Is the case of the three Purdue Pharma executives convicted of off-label marketing of OxyContin an example?
Yes. The three of them pled guilty to misdemeanor charges under the Food Drug and Cosmetic Act for introducing an altered
substance into the market, the OxyContin. They maintained, and I believe the prosecutor agreed, that they did not personally
engage in the off-label marketing. But as the chief medical officer, as the counsel, and as the COO, they had within their
authority the ability to stop that misconduct and they didn't. So they pled guilty to misdemeanor charges under what would
be called a "strict liability," and we subsequently excluded them from Medicare and Medicaid. So that's part of our new approach.
Does that mean these three executives are barred from working at other companies that do business with the government around
Medicaid and Medicare?
The answer is a bit nuanced, but your core presumption is correct. The Medicare program will not pay for services that they
deliver, provide, or otherwise cause to be delivered or provided for the period of exclusion. In the Purdue case, that was
Pharmaceutical manufacturers are generally pretty removed from the direct provision of care, so the direct effect of an exclusion
is less obvious. But the practical effect is that exclusion from our program sends a powerful message to executives that the
federal government considers them untrustworthy. And what corporation would want to bring that sort of individual into a leadership
position? Why would you hire a guy who's been convicted of cheating?
Now, there is a second theory. In addition to this legal theory of the "responsible corporate official," Congress has given
us a specific authority to exclude someone who is an officer or a managing employee of a company that has been convicted of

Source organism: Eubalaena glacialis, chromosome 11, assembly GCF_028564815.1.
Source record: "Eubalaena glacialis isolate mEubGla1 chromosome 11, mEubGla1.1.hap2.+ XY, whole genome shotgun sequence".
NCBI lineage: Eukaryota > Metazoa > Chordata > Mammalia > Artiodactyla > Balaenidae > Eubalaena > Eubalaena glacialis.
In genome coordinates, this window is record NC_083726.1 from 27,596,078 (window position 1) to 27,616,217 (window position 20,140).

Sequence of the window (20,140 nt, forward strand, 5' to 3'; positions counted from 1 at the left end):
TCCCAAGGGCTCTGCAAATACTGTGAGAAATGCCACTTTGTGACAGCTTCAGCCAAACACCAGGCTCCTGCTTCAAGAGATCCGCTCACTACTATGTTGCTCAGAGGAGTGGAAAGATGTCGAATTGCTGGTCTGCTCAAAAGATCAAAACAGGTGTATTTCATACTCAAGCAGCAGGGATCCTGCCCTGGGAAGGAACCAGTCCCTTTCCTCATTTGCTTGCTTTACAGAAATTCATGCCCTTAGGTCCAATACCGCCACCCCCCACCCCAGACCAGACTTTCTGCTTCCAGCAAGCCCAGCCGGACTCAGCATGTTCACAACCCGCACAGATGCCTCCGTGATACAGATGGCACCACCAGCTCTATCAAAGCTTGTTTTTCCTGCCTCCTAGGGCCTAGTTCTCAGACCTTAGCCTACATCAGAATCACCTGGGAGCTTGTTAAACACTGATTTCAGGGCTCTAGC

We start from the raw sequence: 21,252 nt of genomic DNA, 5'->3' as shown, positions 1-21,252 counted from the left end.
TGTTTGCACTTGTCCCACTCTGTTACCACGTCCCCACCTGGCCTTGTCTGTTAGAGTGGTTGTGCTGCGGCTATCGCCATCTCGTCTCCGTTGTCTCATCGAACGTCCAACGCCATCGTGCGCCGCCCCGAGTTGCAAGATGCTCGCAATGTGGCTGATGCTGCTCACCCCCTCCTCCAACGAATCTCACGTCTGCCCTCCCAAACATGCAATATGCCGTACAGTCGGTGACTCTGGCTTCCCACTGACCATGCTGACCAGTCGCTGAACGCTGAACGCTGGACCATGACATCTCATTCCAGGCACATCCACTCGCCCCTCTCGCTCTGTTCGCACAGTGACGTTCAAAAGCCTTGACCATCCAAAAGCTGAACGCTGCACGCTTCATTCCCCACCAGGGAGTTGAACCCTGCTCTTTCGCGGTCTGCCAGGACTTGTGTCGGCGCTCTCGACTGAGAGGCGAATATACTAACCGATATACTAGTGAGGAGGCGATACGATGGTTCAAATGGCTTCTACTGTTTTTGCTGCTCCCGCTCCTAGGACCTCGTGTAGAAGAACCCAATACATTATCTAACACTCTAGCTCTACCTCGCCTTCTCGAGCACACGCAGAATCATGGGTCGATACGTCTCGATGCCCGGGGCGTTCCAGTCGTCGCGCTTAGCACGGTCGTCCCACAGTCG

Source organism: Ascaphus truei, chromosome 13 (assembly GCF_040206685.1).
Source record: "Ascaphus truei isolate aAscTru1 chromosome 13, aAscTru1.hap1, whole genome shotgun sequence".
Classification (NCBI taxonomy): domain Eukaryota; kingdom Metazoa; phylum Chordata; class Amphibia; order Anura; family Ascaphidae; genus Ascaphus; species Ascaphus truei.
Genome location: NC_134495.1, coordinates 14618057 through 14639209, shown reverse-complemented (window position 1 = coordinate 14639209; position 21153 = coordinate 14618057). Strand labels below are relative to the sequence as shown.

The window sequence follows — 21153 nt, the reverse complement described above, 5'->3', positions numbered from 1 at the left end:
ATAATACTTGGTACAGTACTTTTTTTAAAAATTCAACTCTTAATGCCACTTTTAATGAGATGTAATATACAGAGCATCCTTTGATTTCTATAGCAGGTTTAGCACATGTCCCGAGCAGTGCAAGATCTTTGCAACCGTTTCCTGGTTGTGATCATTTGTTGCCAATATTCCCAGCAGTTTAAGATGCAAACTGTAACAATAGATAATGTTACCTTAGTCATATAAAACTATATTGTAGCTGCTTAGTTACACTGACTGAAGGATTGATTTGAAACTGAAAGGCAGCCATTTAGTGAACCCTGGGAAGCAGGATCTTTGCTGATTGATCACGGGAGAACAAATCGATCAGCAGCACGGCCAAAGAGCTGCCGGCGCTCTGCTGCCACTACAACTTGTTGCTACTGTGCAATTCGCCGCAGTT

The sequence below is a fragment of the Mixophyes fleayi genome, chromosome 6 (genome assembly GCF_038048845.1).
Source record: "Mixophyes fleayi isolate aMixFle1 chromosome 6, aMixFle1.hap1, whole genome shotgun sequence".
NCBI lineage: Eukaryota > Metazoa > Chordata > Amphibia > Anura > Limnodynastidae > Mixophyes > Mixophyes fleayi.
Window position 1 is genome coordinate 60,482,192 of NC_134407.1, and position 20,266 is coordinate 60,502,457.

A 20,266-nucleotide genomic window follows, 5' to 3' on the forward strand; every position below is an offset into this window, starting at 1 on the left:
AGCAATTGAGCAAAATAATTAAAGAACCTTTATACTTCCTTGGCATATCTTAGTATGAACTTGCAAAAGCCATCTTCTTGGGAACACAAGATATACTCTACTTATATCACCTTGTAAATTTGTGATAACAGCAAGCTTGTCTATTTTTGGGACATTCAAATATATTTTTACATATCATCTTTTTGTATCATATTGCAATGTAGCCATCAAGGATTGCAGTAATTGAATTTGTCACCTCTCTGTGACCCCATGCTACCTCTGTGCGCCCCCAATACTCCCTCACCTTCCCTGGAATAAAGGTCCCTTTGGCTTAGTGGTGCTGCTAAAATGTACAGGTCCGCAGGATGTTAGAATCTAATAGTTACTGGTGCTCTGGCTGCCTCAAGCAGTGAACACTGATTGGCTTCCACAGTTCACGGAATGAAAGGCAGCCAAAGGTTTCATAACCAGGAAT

a healthcare-related offense. It doesn't mean that the company has to have been excluded, it just means convicted. So let's
say you, as a company, enter into a misdemeanor plea for off-label marketing. We can exclude you, but we may choose to let
you have a CIA instead. You've been convicted, but it's not a mandatory conviction.
I would say just about all the top 50 pharmas fall into that category.
Well, yes, they do. And this is where it's going to get interesting. Shouldn't there be a difference between a company that
enters into a settlement under the civil False Claims Act and one that enters into a plea for criminal activities? Shouldn't
we be treating the company that enters into a criminal plea more critically? But we now have a conundrum. This is a company
that has pled guilty to criminal conduct. Yet if we exclude the company, we hurt patients, we hurt innocent employees, we
limit access to life-saving drugs. So now the company is folding its arms and might smugly be thinking, "Ha, you can't get
me, because I'm just too precious."
Our new response is going to say, "All right, you have pled guilty to a criminal charge. But we're no longer just going to
let you write another check, and treat a criminal disposition the same as a civil resolution. The stakes have gone up. We
are now going to take a look at your leadership, and ask who could have and should have stopped this criminal behavior?"
It is going to be a very fact-specific determination. We're going to do a lot of careful assessment of the merits, and apply
justice. But in a case where a company has had the opportunity to do right and has taken a pass and pled guilty to a criminal
charge, we're going to be asking why certain executives should be allowed to continue to run the company. And it's our expectation
that other executives, both in that company and in other drug manufacturers, will say, "The cost of engaging in this criminal
behavior has gone up because I could be out of a job." And that may be what changes the conversations in the corporate suites.